Conflict and Contraception

Today, Melinda Gates’ confrontation with the Vatican over contraceptives for women in poor nations is hitting the news.  Her tone and demeanor in an interview with the Guardian and in yesterday’s speech (shown by the Independent) are suitably respectful for a practicing Catholic like Gates, but her meaning is nevertheless clear:  women can and should make their own choices about contraception.  And if the Catholic Church doesn’t like what they decide, well, tough luck.

The wisdom of “voting with your feet” couldn’t be more clear than in this case.  Gates emphasizes the life-and-death risks posed to women who can’t control the timing and number of their children.  The rates of maternal mortality in the places where birth control is most needed are terrifying. She refers to a recent trip to Senegal.  Having visited that same country on the related issue of tetanus contracted during childbirth for the Pampers/UNICEF project, I share her sense that this is a question of urgent and momentous importance.

Of course, much of the commentary on Gates’ position (and the Gates Foundation’s decision to set aside £560 million to make modern contraceptives available in the developing world) focuses on the need to reduce population growth, especially in subSaharan Africa, because of the impact of the enormous crowding on infrastructure, economics, and environment.

All these are huge considerations.  But recently I have become aware for the first time, really, of another effect that limited reproductive choices have on a society:  violent conflict.

Let me explain.  In a society with high birth rates, the number of young men always outsizes older male cohorts.  Since the presence of older males has a known inhibiting effect on the violent actions of small groups of young males (think:  terrorists, gangs, as well as the platoons at war), a population where there is a chronic disproportion of this sort is doomed to cycles of hostility.  This is, apparently, a well recognized phenomenon in conflict studies.

What is less well recognized is that these very societies are the ones where women have no reproductive rights:  no access to contraceptives, no safe abortion, but also no access to midwives, no vaccines, not even the right to “say no” when a man wants to have sex.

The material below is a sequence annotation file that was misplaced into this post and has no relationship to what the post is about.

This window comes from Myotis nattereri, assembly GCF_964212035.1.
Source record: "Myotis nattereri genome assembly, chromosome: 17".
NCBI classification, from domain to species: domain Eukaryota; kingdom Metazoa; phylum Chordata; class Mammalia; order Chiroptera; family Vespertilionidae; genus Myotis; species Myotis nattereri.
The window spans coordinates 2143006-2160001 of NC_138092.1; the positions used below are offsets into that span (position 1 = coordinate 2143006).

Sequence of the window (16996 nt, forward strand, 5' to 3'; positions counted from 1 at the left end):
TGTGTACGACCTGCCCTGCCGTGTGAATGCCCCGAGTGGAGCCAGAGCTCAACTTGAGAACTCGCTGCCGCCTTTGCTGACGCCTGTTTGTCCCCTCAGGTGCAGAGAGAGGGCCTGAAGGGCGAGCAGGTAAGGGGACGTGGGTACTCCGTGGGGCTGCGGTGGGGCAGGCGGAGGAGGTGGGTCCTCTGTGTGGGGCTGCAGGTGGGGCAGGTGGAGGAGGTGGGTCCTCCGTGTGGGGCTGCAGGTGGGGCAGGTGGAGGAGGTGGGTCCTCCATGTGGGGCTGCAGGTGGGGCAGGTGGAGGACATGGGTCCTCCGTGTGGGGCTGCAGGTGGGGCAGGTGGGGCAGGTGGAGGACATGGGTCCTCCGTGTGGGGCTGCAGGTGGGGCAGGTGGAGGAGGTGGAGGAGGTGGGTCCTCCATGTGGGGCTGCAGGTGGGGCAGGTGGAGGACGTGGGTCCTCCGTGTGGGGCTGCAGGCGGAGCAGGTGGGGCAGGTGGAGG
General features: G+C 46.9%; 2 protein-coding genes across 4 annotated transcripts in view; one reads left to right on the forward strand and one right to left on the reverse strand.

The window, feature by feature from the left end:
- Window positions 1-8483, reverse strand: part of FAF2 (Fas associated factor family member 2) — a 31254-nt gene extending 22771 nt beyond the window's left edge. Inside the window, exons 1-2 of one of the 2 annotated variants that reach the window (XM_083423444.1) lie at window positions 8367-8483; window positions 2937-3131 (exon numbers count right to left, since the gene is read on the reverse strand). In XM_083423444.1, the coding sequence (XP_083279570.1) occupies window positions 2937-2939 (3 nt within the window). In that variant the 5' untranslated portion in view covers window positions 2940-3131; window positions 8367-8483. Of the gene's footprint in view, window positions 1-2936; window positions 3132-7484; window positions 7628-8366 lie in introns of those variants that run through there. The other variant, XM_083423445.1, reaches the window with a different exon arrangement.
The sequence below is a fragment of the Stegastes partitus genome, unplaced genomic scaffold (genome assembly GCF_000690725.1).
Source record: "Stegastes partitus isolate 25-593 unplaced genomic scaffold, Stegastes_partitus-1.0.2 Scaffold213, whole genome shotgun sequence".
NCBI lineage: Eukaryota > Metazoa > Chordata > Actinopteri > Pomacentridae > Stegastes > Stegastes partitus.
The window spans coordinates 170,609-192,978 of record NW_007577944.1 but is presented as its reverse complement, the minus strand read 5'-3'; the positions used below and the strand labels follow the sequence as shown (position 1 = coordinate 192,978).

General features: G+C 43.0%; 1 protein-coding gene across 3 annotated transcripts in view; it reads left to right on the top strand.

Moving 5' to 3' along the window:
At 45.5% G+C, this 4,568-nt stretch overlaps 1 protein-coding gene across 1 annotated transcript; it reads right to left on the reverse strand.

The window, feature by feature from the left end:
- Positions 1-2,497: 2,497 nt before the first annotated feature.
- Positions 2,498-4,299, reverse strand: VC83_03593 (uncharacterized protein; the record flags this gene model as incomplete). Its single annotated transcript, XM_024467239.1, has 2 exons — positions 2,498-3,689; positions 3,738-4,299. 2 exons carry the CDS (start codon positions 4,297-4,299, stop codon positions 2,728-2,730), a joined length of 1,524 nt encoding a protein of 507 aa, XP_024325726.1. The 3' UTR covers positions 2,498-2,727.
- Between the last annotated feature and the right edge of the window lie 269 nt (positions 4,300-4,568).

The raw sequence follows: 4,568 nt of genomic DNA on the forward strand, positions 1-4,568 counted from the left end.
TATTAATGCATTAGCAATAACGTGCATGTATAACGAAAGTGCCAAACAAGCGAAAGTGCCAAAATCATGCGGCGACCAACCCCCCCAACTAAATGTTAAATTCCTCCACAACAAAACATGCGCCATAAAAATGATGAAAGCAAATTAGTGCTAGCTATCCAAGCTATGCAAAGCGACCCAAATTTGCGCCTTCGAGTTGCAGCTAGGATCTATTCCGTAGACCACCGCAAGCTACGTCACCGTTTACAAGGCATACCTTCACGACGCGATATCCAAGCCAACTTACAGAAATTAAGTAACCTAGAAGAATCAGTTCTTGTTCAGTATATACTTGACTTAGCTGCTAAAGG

And, in high conflict situations, there is also a known propensity to rape.  “Rape as an instrument of war” is often treated as a problem unique to places like Darfur by the world press today, but in fact, across the whole of human history, rape accompanies war as surely as death.

So you get a lot of children, which in turn, feeds more conflict in the next generation.  The whole cycle adds further dimension to what my Oxford colleague Paul Collier has called “the conflict trap.”  Because war leaves so much social dislocation, infrastructural damage, and disease behind it, conflict areas are particularly intransigent when it comes to efforts to escape poverty. Their misery spills over into neighboring countries, further destabilizing the region.

So, putting a lid on hostilities is another reason to start passing around the birth control, as quickly as we can.

I put the chart below together yesterday morning to illustrate this problem for our MSc in Major Programme Management.  (This is a degree for people who manage major efforts like building bridges, holding the Olympics, and, yes, tackling big social problems.)

These are, according to the CIA Factbook, the 25 countries with the highest birth rates in the world. Notice how many of them have also been the poster children for violent conflict in the news media over the past ten or twenty years.  Chronic cases.


The response to this and other information about the Double X Economy among the students in the Major Programme Management cohort was heartening.  They emphasized that these kinds of arguments for women’s freedoms–those that foreground the practical importance to the whole world community–are the best way to build consensus.  And they also said they believed most people, men and women, would be supportive.  It is an important turning point in gender politics, I think, that we can now talk in concrete terms about the interests of the whole global community, regardless of sex, when we address the rights of women.

It is also an important turning point to have strong, articulate, brave leaders like Melinda Gates in the forefront of this effort.

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